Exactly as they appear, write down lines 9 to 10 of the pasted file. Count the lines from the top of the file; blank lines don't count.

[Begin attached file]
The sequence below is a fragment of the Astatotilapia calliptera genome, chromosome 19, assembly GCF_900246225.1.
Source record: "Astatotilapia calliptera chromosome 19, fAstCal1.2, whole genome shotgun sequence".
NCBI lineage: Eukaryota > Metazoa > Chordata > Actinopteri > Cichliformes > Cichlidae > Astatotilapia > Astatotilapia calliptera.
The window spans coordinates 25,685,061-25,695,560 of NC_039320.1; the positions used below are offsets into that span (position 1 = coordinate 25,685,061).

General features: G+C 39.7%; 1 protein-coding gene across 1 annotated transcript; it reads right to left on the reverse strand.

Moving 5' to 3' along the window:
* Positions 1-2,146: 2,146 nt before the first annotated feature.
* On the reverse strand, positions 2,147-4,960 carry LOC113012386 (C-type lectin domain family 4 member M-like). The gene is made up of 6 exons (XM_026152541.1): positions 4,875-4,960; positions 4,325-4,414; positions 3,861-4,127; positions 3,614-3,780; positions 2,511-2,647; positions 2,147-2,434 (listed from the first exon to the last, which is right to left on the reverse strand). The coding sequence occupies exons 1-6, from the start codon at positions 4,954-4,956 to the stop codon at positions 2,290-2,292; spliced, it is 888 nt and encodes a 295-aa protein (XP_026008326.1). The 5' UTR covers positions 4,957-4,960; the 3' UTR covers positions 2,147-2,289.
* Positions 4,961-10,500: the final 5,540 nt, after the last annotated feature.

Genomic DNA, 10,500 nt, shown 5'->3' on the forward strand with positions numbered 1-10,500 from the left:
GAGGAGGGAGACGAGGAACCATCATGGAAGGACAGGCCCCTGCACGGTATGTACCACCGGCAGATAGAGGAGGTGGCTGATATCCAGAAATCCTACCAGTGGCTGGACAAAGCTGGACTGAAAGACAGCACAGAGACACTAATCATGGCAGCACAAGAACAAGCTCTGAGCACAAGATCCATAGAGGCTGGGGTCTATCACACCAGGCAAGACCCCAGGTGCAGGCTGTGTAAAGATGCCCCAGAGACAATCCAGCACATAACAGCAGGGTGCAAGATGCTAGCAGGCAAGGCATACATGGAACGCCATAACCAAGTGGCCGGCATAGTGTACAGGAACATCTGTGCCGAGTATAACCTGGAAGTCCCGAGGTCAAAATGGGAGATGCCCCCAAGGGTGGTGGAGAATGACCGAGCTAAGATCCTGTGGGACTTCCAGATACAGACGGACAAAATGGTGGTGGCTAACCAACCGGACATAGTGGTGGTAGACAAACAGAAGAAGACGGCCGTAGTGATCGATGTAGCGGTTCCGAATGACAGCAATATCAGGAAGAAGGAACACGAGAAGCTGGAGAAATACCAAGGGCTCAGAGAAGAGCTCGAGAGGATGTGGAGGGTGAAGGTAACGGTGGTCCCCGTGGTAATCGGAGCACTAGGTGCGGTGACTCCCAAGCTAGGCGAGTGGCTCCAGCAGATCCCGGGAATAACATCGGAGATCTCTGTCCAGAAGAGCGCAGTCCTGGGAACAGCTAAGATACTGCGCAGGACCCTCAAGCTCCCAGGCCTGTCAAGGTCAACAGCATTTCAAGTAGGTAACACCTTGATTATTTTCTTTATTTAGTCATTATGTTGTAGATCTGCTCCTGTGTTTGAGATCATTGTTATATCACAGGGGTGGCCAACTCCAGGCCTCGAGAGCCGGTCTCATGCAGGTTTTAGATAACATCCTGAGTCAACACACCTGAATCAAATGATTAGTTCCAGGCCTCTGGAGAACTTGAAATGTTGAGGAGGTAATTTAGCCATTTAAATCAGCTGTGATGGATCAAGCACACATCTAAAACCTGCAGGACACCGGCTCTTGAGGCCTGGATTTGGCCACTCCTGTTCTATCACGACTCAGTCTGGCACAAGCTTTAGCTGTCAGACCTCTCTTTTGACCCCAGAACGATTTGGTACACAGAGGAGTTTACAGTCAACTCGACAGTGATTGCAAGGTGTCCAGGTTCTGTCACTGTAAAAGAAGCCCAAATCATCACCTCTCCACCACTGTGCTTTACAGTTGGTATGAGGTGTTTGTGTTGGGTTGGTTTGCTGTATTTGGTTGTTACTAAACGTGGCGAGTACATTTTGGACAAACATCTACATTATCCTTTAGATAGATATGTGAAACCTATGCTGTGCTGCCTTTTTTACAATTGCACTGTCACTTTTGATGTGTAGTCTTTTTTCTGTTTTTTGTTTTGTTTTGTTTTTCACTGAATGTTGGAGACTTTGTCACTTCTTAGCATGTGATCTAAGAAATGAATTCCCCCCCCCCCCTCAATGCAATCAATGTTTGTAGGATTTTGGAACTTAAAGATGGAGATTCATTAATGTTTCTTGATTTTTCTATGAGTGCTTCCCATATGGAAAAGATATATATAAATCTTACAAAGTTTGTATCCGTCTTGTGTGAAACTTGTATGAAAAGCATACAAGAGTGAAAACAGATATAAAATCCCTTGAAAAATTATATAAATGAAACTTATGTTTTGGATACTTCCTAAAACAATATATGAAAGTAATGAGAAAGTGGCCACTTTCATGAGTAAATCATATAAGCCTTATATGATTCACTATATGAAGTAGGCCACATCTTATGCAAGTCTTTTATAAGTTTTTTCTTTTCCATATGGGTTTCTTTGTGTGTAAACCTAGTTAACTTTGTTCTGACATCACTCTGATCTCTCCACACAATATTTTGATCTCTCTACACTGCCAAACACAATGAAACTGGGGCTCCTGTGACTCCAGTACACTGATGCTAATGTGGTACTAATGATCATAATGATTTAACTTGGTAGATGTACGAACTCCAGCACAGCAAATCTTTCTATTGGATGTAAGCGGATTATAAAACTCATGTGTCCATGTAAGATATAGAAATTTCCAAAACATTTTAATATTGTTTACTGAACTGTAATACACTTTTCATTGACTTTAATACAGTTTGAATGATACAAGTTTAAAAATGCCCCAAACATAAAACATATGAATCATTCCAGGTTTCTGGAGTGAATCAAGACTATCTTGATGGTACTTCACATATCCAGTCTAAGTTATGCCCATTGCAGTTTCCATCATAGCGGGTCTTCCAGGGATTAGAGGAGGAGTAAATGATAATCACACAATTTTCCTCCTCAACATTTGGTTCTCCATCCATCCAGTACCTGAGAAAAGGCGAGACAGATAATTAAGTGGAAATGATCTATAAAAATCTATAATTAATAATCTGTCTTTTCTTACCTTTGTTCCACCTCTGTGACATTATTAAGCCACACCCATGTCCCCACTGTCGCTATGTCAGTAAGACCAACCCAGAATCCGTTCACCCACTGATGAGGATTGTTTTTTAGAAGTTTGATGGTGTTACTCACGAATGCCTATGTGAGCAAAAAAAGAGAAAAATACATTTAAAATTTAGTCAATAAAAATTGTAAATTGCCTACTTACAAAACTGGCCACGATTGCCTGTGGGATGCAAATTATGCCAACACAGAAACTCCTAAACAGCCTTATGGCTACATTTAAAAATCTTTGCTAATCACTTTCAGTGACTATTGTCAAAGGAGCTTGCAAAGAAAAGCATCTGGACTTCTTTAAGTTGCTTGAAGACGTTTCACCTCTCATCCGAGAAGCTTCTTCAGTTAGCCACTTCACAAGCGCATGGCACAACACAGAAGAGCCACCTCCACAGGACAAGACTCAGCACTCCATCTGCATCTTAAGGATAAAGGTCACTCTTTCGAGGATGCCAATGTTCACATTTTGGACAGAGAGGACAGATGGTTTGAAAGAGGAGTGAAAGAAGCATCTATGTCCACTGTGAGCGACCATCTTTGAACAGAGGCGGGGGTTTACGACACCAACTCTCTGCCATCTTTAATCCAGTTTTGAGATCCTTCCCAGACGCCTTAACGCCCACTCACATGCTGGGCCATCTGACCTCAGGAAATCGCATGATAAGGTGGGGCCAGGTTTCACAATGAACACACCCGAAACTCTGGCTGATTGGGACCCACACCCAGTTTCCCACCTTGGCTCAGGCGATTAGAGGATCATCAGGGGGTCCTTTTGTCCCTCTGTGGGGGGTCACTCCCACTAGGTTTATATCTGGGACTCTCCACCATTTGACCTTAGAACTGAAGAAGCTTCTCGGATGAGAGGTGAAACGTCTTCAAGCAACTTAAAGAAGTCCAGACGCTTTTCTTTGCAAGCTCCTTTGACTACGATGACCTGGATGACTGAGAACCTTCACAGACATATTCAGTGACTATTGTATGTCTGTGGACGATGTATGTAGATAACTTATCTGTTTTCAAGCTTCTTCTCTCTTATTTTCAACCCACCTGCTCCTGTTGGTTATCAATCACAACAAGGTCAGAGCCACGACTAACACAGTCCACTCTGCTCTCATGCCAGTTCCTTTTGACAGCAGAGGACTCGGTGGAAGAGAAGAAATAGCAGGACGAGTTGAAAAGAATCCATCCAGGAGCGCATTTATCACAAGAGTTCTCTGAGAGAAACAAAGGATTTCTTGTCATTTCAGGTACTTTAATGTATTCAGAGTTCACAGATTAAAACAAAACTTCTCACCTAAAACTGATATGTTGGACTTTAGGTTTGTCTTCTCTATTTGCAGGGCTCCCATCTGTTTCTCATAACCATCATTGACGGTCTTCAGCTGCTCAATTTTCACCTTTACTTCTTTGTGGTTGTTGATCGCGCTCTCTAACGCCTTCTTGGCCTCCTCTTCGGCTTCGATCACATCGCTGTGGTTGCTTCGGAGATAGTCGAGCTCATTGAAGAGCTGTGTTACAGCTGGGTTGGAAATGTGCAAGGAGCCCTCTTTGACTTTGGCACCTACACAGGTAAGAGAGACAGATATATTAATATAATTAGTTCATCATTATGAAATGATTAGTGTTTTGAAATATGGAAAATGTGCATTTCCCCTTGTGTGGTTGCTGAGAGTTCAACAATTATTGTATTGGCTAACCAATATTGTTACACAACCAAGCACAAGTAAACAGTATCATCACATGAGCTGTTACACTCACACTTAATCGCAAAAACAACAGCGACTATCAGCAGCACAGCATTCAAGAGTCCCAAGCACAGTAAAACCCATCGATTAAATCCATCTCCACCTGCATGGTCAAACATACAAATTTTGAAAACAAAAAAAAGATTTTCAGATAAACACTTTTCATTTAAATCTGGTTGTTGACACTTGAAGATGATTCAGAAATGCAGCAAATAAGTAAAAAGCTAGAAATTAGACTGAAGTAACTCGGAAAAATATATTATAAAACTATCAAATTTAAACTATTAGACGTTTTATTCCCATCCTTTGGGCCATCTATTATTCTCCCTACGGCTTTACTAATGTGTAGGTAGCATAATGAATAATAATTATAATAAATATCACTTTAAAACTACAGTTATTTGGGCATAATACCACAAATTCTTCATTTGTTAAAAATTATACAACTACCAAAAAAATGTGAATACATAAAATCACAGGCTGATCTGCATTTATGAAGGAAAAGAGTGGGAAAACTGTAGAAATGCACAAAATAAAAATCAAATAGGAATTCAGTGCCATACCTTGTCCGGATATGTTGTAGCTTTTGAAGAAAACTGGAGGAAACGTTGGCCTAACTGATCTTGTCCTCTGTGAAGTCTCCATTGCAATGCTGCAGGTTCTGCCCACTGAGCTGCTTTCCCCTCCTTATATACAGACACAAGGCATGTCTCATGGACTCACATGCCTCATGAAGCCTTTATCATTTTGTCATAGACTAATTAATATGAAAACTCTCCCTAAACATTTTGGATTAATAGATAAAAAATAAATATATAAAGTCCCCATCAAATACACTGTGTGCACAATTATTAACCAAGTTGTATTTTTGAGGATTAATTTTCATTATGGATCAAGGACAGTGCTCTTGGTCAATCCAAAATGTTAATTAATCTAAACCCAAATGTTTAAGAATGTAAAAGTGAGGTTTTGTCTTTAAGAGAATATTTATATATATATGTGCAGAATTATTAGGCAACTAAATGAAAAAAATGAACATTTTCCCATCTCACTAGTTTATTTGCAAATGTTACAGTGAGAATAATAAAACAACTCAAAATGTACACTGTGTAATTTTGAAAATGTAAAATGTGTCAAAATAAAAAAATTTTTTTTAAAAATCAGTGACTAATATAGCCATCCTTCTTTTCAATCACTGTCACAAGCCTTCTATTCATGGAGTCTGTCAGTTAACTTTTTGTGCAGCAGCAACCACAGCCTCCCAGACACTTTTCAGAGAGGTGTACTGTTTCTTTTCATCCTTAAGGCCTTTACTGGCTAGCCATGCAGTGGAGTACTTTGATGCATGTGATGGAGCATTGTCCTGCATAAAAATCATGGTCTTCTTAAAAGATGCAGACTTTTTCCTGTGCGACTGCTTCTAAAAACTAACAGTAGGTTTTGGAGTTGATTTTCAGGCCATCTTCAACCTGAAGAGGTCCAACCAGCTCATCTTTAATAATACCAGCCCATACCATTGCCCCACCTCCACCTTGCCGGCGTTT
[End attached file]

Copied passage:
* Positions 4,961-10,500: the final 5,540 nt, after the last annotated feature.

Genomic DNA, 10,500 nt, shown 5'->3' on the forward strand with positions numbered 1-10,500 from the left: